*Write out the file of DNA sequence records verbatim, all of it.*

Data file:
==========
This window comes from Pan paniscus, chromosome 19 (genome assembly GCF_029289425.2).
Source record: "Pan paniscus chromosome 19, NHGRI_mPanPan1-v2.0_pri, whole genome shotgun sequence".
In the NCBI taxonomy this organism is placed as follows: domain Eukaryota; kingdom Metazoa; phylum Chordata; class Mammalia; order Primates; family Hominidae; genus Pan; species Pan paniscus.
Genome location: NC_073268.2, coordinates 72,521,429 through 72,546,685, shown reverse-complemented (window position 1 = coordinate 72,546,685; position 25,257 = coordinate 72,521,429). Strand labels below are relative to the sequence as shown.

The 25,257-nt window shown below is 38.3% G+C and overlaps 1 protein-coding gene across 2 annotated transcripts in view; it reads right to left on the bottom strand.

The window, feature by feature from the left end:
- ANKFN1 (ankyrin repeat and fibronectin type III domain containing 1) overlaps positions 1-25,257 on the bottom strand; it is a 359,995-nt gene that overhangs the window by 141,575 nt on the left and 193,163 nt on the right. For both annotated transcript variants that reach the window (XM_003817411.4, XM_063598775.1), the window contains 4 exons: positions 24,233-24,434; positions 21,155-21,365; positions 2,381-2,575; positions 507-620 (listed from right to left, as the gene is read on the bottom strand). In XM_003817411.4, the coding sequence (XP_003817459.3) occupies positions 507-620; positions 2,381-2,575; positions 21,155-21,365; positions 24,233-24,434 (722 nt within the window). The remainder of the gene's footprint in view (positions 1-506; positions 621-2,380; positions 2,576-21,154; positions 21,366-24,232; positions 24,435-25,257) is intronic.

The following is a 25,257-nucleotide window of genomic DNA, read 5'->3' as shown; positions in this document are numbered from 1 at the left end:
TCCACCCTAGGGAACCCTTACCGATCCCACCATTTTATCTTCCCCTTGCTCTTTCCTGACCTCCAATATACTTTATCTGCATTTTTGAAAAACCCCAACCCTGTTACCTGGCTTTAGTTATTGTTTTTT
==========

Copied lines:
This window comes from Pan paniscus, chromosome 19 (genome assembly GCF_029289425.2).
Source record: "Pan paniscus chromosome 19, NHGRI_mPanPan1-v2.0_pri, whole genome shotgun sequence".
In the NCBI taxonomy this organism is placed as follows: domain Eukaryota; kingdom Metazoa; phylum Chordata; class Mammalia; order Primates; family Hominidae; genus Pan; species Pan paniscus.
Genome location: NC_073268.2, coordinates 72,521,429 through 72,546,685, shown reverse-complemented (window position 1 = coordinate 72,546,685; position 25,257 = coordinate 72,521,429). Strand labels below are relative to the sequence as shown.

The 25,257-nt window shown below is 38.3% G+C and overlaps 1 protein-coding gene across 2 annotated transcripts in view; it reads right to left on the bottom strand.

The window, feature by feature from the left end:
- ANKFN1 (ankyrin repeat and fibronectin type III domain containing 1) overlaps positions 1-25,257 on the bottom strand; it is a 359,995-nt gene that overhangs the window by 141,575 nt on the left and 193,163 nt on the right. For both annotated transcript variants that reach the window (XM_003817411.4, XM_063598775.1), the window contains 4 exons: positions 24,233-24,434; positions 21,155-21,365; positions 2,381-2,575; positions 507-620 (listed from right to left, as the gene is read on the bottom strand). In XM_003817411.4, the coding sequence (XP_003817459.3) occupies positions 507-620; positions 2,381-2,575; positions 21,155-21,365; positions 24,233-24,434 (722 nt within the window). The remainder of the gene's footprint in view (positions 1-506; positions 621-2,380; positions 2,576-21,154; positions 21,366-24,232; positions 24,435-25,257) is intronic.

The following is a 25,257-nucleotide window of genomic DNA, read 5'->3' as shown; positions in this document are numbered from 1 at the left end:
TCCACCCTAGGGAACCCTTACCGATCCCACCATTTTATCTTCCCCTTGCTCTTTCCTGACCTCCAATATACTTTATCTGCATTTTTGAAAAACCCCAACCCTGTTACCTGGCTTTAGTTATTGTTTTTT